Tag Archives: burger king

Viral chart: Proud whoppers, celebrity impressions and Greenpeace takes on Lego

santaIn this weeks chart, we see a host of awesome branded videos that successfully evoke all sorts of emotions out of us without having to even mention a football. The World Cup: sorry, what’s that?

Whether it is paying homage to soldiers fighting in Iraq or a stand against the damaging effects of a fuel company, this week has brought a high standard that has played on our heartstrings.
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Five ways to improve your Facebook reach organically

Facebookbuilding640To the average Facebook user it may come as a surprise that content shared from brands you’ve liked does not automatically make it to the newsfeed. To the seasoned social professional, it’s all too apparent and something of a sore point.

Around Q2 of last year, Facebook began making changes to its algorithm, cranking this up a notch as we entered 2014. These changes meant the reach of an average organic post was as low as 2% for large companies, down from a reported 16% two years previously.
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Ramadan challenges brands to market sensitively

Screen Shot 2013-07-31 at 15.34.37Ramadan comes but once a year but unlike Christmas it lasts for an entire month and has a profound effect on the ways that brands market themselves in Muslim countries, especially in Asia. Just like Christmas for the West, Ramadan in the Muslim world is when brands spend the most mount of marketing dollars too.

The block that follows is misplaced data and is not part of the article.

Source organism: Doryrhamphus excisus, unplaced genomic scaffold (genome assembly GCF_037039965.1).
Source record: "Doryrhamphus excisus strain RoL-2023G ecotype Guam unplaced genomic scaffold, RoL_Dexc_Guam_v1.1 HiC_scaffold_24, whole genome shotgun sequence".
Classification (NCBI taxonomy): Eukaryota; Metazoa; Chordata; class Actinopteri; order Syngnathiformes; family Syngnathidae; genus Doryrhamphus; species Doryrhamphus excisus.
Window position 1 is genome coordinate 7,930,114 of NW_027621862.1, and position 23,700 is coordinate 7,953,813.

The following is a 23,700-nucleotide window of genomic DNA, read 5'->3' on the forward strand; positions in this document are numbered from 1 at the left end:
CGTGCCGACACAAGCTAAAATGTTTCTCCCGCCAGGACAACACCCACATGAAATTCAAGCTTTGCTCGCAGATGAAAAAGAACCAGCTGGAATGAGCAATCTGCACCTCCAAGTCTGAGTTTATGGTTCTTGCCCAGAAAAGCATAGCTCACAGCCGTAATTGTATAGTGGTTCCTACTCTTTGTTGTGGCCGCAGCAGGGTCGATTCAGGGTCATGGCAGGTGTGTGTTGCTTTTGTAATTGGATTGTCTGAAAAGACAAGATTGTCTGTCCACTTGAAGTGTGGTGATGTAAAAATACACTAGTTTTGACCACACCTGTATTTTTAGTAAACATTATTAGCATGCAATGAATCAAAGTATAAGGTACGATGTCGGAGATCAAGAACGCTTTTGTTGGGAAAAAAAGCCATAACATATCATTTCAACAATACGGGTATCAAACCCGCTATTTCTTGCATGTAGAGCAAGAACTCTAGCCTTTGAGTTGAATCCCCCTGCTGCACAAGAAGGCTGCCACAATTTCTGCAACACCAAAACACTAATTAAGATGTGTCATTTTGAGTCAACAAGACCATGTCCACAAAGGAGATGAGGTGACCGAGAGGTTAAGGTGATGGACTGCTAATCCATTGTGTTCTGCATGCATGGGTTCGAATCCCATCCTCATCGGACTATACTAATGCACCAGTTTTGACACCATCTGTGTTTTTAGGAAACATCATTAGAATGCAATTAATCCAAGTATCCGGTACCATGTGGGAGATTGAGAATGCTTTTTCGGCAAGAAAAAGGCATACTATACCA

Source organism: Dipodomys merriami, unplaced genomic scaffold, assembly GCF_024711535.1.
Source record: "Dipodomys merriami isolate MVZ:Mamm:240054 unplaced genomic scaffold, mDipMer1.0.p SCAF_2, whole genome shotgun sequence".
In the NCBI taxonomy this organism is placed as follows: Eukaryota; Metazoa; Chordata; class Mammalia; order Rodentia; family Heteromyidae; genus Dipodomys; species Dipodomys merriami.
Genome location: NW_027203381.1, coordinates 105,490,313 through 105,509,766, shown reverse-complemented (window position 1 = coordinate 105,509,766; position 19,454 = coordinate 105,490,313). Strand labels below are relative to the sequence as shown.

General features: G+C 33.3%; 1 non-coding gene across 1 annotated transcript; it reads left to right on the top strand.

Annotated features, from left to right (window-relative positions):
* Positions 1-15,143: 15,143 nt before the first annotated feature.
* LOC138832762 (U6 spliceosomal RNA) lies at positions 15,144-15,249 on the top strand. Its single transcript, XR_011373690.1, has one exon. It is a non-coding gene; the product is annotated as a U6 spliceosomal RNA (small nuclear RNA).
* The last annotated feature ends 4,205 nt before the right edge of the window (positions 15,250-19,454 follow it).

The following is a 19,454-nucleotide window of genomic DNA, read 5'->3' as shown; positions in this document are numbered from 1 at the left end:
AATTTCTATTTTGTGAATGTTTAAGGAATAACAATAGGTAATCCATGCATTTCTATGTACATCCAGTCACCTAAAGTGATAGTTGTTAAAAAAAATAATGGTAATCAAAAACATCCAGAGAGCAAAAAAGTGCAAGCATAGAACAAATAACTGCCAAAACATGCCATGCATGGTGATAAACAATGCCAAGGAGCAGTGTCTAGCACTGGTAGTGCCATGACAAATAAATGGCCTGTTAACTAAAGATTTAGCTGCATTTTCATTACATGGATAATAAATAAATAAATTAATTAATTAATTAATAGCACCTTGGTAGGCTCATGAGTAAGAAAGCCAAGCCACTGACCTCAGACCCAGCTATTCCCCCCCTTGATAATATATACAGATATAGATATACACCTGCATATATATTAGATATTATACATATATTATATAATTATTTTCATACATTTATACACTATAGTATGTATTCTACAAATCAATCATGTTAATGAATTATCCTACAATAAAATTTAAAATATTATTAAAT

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When businesses social media campaigns go wrong

When you own a huge company or global organisation, it’s expected that you might know a thing or two about social media and how to further your company’s overall brand awareness online. Many companies execute this well and know exactly how to further promote their products and services but there’s always one, well a good few, that manage to get it wrong and turn their social media campaigns literally upside down!

The main advantage of social media sites such as Twitter and Facebook is that they give businesses a platform to reach out to a wider audience, thus promoting the brand and increasing its popularity. But the only pitfall is, if you make a mistake and tweet something incorrect, or share a Facebook link that could be deemed inappropriate, you’re mistake will be viewed and judged by the masses, jeopardising the reputable nature and professional image of your business.

As social media is developing so rapidly, it’s understandable that companies are struggling to control their media campaigns. But in some circumstances, it’s perhaps more beneficial for companies to only publish a manageable number of campaigns to avoid making noticeable mistakes that could damage the overall impression of the business.

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Did my blog change Burger King’s bomb creative?

You may have seen my blog on April 1st about Burger King’s new BOMB advert which was illustrated by a nuclear bomb explosion (see left).

Many people thought that it was an April Fool’s joke such was the bad taste and poor creative.

However it was not, it was a serious Burger King marketing campaign that as far as I am aware was used in various countries not just Singapore where I saw it. Read More »